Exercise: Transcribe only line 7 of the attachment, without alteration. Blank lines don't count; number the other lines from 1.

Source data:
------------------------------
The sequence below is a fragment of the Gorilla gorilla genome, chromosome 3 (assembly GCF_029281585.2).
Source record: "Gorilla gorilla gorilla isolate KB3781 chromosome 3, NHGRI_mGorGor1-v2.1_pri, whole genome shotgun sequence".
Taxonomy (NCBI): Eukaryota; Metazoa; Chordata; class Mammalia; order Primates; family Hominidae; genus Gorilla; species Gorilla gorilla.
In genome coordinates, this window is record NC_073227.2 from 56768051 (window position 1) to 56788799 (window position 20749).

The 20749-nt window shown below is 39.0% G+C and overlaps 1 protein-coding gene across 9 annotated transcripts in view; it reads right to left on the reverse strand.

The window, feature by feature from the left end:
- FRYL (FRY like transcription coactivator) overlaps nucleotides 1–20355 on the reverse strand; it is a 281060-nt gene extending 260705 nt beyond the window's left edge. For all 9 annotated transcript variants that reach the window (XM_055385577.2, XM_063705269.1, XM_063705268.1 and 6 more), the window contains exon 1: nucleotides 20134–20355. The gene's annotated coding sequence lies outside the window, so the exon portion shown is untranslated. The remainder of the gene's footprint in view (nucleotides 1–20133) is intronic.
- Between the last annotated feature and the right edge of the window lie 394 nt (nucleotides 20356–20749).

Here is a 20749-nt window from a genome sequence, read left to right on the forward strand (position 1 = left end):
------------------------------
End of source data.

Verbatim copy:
- FRYL (FRY like transcription coactivator) overlaps nucleotides 1–20355 on the reverse strand; it is a 281060-nt gene extending 260705 nt beyond the window's left edge. For all 9 annotated transcript variants that reach the window (XM_055385577.2, XM_063705269.1, XM_063705268.1 and 6 more), the window contains exon 1: nucleotides 20134–20355. The gene's annotated coding sequence lies outside the window, so the exon portion shown is untranslated. The remainder of the gene's footprint in view (nucleotides 1–20133) is intronic.